WATERTOWN, New York (WWNY) – Getting money to renters and landlords hurt by the pandemic is turning out to be a challenging process. As New York attempts to simplify its rental relief program, some property owners say it’s too little, too late.
Governor Cuomo announced on Monday a more relaxed rental relief program, cutting back on what needs to be submitted by both tenants and landlords.
The state is also deploying more staff to help with the current backlog of almost 5,000 applications that have already been approved
“They need to get the money out so that people are stable in their housing and that’s one less thing they have to worry about come time the moratorium ends,” said Teresa Gaffney, Jefferson County Department of Social Services commissioner.
The tenants are the ones who start the process, but for some local property owners, getting those who are struggling to do so has become the biggest challenge.
“I think what the state’s doing is going to help, but I think a lot of who aren’t paying really aren’t going to pay,” said Michael Hall, broker/owner, North Star Real Estate.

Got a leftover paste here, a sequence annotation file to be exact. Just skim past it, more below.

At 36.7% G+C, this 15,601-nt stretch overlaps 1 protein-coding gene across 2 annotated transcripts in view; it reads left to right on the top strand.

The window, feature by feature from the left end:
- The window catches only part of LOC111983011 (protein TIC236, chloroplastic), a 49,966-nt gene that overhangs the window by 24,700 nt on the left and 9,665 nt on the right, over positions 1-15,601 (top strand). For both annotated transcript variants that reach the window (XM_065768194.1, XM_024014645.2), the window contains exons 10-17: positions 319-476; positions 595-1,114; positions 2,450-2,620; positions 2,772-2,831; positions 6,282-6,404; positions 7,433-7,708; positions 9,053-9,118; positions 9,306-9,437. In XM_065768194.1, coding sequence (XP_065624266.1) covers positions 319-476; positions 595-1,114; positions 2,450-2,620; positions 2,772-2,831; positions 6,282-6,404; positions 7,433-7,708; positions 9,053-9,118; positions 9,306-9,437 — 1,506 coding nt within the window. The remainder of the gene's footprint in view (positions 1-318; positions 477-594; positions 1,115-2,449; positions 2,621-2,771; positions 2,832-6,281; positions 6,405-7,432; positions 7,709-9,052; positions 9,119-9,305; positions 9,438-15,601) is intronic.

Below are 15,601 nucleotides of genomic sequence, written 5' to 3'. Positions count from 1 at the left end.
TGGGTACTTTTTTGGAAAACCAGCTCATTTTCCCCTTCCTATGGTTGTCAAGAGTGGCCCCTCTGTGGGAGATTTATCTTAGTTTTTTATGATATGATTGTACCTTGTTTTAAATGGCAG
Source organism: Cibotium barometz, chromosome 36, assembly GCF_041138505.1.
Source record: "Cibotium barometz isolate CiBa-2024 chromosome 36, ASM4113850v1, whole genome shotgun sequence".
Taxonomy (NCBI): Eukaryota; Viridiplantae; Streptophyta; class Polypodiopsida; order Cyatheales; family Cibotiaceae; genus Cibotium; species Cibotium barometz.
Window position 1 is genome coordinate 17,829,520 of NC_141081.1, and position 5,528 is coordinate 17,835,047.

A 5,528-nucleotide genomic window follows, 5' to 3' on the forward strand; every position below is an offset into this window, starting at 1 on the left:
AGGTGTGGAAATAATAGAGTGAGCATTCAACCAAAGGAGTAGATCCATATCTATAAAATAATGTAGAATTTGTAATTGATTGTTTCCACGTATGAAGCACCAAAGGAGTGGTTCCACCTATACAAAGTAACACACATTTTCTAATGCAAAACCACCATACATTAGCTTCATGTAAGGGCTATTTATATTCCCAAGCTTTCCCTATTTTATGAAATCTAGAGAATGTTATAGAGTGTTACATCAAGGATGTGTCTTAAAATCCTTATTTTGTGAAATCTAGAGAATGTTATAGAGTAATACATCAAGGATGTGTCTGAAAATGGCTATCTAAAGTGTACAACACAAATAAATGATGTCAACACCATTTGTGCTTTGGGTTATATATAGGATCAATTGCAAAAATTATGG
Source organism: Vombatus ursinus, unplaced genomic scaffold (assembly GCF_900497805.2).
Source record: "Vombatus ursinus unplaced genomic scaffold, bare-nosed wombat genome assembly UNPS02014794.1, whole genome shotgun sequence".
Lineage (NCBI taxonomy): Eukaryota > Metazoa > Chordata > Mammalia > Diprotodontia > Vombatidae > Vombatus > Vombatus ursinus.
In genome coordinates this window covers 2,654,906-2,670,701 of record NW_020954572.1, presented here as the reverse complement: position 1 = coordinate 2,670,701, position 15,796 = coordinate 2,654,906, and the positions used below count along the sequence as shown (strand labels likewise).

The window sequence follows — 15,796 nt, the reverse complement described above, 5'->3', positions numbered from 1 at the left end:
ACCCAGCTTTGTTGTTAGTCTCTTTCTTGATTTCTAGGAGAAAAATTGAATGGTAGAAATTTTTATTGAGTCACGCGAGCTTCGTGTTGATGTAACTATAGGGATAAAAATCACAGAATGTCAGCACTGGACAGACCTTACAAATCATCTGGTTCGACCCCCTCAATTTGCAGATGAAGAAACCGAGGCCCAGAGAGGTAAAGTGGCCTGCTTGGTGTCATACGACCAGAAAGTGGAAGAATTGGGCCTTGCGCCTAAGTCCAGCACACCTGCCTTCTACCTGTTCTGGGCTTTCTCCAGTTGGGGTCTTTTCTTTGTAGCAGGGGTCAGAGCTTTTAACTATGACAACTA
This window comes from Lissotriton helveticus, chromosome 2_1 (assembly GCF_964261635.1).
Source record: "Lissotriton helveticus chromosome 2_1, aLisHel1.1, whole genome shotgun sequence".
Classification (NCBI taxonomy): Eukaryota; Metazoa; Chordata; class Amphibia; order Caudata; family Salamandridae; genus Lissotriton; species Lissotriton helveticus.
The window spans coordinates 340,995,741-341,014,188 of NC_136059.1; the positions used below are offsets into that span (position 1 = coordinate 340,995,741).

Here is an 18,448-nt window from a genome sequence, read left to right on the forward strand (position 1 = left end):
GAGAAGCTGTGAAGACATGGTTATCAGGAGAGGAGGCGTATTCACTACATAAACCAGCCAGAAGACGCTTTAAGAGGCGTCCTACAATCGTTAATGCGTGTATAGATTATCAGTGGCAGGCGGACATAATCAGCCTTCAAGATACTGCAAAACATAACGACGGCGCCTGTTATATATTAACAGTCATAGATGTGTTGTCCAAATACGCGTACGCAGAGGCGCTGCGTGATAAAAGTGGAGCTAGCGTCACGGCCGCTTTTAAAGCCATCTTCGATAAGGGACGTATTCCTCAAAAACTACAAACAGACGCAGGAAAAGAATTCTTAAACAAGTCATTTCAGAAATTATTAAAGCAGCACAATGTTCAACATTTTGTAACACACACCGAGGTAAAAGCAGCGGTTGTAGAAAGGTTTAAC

Hall says they have tried everything to help the handful of tenants who aren’t caught up, but some tenants don’t want to hear it.
“A lot of them who are behind are just not caring and they’re just riding it out until the eviction moratorium is up and then we are going to have to proceed with an eviction,” he said.
Forte Management Group owner Stephen Byer says he has about 30 tenants who are over a year behind.
“Most of what you are seeing now is people honestly just playing the system. We’ve handed out packet after packet to people saying, fill this out, you will get some help from the state or the federal government. They won’t even take the time to do it because there is nothing you can do about it,” he said.
Byer feels the state’s way of getting them back what they are owed should have been different.
“If New York state really wanted to help out, what they would do is cut the tenant out of the middle and say let’s just go to the owners and the landlords and say, okay, how far are you behind from you got paid and just deal directly with the landlord,” he said.
With these new improvements in place, the state is hoping to send out all backlogged payments to landlords by August 3 and be current on all applications by the end of August
The current eviction moratorium is slated to end on August 31.